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The following line can be found in the novel We by Yevgeny Zamyatin:

a laconic language that frequently lapses into the provocatively elliptical and imparts a sensation of breathlessness.

The line talks about the style in which the novel is composed: to the point (laconic) language that makes the reader fall into the "provocatively elliptical."

What does the phrase provocatively elliptical mean in this context?

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Elliptical, referring to language, means with parts missing. There's a lot of words get missed out, according to some formal grammars, in normal English speech. We miss out repeated subjects, or even subjects and verbs, or just verbs. We can have several subjects and/or several verbs with just one object. That's all ways of being elliptical in terms of grammar and syntax, but you can also be elliptical in terms of content, leaving things for the reader to guess.

Provocatively is an adverb, meaning in a provocative manner or in such a way as to be provocative. The degree to which the writing is elliptical, or the way in which it is elliptical, is provocative.

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I don't know the writer in question, but in essence it seems to be saying that the author's writing can be so terse, brief or succinct as to be provocative. "Provocatively" is usually used in two contexts ... provoking desire, usually sexual, and provoking anger or irritation. We can confidently assume it is the latter here.

So ...

The text is so terse and succinct that it can verge on provoking irritation.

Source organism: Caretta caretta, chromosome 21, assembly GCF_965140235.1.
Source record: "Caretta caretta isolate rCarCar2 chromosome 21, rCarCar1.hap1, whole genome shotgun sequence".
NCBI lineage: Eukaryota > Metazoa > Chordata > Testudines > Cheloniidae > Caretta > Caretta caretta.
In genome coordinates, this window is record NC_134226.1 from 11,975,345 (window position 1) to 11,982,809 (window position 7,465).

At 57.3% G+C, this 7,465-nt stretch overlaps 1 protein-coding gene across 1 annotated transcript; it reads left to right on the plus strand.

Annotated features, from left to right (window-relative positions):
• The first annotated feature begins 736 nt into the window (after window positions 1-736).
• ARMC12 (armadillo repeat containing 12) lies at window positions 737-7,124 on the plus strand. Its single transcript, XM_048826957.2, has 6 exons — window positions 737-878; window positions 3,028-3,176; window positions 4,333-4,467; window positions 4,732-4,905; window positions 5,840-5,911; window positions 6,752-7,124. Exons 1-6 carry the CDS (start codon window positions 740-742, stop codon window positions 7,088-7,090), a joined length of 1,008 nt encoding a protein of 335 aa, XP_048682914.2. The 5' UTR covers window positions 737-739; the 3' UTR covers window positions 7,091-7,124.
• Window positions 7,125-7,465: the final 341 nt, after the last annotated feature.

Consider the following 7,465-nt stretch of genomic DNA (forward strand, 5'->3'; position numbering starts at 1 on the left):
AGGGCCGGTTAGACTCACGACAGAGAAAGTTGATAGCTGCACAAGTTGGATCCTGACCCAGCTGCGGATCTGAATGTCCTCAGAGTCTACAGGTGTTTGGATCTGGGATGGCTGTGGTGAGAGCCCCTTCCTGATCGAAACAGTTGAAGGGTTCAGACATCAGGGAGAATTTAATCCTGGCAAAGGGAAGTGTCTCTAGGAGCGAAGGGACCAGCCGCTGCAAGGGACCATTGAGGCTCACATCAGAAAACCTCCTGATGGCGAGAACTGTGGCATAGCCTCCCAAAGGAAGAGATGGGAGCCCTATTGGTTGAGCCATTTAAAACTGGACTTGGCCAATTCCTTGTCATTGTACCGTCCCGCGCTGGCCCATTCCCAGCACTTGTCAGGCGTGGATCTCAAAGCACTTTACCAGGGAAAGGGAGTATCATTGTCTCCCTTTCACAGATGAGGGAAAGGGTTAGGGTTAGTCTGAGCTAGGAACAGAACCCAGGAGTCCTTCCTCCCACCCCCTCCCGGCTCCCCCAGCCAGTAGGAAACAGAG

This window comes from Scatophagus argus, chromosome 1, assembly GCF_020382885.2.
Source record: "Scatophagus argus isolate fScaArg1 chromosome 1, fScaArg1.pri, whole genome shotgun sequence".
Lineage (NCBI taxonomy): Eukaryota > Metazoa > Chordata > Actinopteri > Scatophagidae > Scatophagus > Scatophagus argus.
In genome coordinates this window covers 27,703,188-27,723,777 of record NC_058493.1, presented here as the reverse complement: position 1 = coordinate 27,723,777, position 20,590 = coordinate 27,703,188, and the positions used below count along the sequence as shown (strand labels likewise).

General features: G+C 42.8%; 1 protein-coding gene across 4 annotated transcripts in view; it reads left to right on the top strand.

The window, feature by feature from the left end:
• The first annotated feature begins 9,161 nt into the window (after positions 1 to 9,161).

This was a deliberate choice by the author to illustrate the state of mind of the main character, which changes during the course of the book.

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  • Why is the word elliptical used?
    – user76377
    Apr 10 '19 at 12:12
  • Things that are provocative do not just provoke desire, anger or irritation; they can provoke interest, admiration, curiosity, etc. Apr 10 '19 at 12:14
  • @user76377. You'd really need to ask the author. They used it because they thought it was the best choice.
    – fred2
    Apr 10 '19 at 12:16
  • @MichaelHarvey To provoke as a verb does not specify what it provokes. Provocatively as an adverb usually has an association with sexual provocation or irritability and anger, and dictionaries reflect that. It is certainly unusual that an adverb is more restricted in sense than a verb, but provocatively usually is. In other words, if a woman "acts provocatively" we know she is not provoking curiosity. If a politician speaks provocatively, she is probably not provoking admiration.
    – fred2
    Apr 10 '19 at 12:17
  • Art, including writing, is frequently provocative, and the intention is not always (or even often) to cause anger or sexual desire. A woman who was told by her boss to be quiet might provocatively hum, or drum her fingers on her desk, etc. No sex involved. Apr 10 '19 at 12:23

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